Today’s net migration figures show, once again, that the government has raised expectations of tackling migration and failed to deliver. This is a recipe for disaster. Today’s numbers run far in excess of 300,000 – three times over what was pledged. These figures don’t yet reflect the fallout from Brexit. But they do show the government needs to change from business as usual.

It has been the current strategy, after all, that led the British public to reject the European Union regardless of the economic risks. And in the process, it is leading the government to do things which err on the side of madness. Like kicking out international students with degrees in IT, engineering or as soon as they finish their degrees. Or doubling the threshold for investor visas, and in the process bringing down the number of people willing to come to Britain to set up business and create jobs by 82 per cent. Moreover, it has hampered the UK’s ability to step up during last year’s refugee crisis - last year Britain received 60 asylum applications per 1,000 people in contrast to Sweden’s 1,667, Germany’s 587 and an EU average of 260.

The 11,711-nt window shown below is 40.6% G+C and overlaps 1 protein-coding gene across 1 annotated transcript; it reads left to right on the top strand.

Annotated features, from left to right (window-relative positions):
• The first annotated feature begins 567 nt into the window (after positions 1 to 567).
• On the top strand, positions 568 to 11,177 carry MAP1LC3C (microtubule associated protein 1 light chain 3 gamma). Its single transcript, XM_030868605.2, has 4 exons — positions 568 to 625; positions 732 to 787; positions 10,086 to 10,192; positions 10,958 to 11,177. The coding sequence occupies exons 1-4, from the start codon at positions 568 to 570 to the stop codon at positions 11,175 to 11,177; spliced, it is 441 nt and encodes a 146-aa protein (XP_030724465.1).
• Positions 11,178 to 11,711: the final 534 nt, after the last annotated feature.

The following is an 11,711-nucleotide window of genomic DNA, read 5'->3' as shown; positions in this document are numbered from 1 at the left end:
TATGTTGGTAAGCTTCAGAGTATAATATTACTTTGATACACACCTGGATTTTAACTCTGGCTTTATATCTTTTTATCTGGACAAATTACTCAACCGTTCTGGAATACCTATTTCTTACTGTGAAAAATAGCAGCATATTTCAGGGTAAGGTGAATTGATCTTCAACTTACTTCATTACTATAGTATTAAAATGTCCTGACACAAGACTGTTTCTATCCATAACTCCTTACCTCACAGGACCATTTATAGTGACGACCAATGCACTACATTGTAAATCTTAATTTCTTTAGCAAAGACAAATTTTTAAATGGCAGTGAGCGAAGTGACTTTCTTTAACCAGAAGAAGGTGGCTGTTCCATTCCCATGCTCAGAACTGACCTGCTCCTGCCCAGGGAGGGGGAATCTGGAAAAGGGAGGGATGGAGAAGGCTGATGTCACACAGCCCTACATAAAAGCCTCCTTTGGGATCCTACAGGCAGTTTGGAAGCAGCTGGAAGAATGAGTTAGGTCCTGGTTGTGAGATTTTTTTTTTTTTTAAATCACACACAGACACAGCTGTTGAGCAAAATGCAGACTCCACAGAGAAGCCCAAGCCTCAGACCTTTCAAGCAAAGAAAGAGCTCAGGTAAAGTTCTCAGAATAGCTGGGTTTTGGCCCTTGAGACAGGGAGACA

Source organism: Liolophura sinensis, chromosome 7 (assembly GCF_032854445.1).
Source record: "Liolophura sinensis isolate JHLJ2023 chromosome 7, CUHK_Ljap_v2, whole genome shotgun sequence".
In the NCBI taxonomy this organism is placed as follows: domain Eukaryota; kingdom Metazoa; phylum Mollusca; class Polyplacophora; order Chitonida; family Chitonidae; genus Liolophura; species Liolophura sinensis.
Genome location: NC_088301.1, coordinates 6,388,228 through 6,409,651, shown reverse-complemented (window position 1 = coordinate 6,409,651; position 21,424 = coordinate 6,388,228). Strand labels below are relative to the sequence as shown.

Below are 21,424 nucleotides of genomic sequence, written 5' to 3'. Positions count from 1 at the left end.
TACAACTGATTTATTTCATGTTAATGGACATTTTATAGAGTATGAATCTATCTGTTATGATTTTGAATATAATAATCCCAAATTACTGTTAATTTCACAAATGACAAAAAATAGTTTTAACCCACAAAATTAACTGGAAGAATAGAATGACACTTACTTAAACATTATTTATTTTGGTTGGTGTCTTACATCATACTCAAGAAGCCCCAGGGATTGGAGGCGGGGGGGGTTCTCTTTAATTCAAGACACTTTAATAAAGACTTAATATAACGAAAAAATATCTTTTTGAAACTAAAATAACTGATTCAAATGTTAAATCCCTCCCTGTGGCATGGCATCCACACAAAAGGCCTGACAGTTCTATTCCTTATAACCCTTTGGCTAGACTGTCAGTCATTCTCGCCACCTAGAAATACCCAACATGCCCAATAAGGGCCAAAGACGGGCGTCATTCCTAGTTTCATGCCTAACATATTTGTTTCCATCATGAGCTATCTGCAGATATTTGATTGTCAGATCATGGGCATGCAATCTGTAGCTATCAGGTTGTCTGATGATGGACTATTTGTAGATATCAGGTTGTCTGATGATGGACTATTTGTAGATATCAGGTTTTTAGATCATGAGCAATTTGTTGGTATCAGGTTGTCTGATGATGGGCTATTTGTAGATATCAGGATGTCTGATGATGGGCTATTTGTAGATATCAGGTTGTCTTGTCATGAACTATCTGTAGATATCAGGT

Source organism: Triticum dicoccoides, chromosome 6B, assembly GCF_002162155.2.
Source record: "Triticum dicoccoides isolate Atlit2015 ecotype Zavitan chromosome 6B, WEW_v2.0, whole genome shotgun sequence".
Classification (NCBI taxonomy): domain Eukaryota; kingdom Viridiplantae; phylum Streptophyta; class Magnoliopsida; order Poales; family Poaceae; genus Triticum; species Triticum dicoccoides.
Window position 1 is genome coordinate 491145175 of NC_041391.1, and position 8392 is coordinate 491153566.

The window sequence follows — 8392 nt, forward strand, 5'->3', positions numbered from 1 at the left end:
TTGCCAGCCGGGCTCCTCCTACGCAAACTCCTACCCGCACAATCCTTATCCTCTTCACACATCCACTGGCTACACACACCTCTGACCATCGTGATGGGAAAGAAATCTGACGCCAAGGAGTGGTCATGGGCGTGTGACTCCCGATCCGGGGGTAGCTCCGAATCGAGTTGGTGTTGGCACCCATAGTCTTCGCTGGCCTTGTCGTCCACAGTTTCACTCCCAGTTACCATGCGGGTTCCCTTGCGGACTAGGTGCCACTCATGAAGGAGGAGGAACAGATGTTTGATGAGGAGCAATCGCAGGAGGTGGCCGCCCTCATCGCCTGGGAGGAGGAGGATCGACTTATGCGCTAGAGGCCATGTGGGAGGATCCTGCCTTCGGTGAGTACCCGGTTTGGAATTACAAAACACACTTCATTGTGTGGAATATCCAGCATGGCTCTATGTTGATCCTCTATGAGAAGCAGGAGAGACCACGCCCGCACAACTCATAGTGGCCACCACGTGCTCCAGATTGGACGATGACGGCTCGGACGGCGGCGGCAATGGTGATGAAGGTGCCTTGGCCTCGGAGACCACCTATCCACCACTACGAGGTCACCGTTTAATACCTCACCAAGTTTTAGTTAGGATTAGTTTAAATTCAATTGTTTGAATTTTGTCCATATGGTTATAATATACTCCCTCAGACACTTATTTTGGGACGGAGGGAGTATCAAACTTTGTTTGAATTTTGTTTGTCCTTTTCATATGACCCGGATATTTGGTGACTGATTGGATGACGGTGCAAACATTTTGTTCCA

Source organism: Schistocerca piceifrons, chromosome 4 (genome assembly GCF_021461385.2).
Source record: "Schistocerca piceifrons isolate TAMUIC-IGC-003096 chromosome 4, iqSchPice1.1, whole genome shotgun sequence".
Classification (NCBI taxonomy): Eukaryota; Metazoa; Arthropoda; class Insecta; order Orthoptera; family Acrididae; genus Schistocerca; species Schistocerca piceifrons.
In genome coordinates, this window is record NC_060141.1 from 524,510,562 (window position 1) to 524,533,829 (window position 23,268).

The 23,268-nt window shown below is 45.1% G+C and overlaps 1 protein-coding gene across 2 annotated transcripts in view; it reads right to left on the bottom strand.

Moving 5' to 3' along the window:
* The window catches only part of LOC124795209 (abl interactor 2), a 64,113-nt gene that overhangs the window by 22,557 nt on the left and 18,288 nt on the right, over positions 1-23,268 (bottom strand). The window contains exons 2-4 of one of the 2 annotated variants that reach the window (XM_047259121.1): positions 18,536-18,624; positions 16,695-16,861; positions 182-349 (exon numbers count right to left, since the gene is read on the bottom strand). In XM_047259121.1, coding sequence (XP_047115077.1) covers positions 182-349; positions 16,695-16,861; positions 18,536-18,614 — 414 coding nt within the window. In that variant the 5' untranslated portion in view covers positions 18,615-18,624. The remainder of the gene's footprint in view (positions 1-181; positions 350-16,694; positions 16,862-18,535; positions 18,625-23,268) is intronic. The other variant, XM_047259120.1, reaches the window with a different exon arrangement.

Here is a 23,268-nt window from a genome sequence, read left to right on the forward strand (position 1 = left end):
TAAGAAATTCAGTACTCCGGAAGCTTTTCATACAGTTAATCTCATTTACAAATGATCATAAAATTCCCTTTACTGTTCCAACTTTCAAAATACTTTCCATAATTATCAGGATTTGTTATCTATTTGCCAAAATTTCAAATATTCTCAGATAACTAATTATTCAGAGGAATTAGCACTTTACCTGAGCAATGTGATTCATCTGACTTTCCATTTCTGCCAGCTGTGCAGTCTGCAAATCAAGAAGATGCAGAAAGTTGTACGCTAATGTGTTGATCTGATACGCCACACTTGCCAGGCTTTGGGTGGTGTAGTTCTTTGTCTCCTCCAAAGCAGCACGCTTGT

The EU referendum should mark the end for business as usual. The aim should be to transition to a system whose success is gauged not on the crude basis of whether overall migration comes down, irrespective of the repercussions, but on the basis of whether those who are coming are helping Britain achieve its strategic objectives. So if there is evidence that certain forms of migration are impacting on the wages of the low paid then it is perfectly legitimate for government to put in place controls. Conversely, where flows help build prosperity, then seeing greater numbers should surely be an option.

Approaching immigration policy in this way would go with the grain of public opinion. The evidence clearly tells us that the public holds diverse views on different types of migration. Very few people are concerned about investors coming from abroad to set up companies, create jobs and growth. Few are worried about students paying to study at British universities. On the other hand, low-skilled migration causes concerns of under-cutting among the low paid and pressure on public services in parts of the country that are already struggling.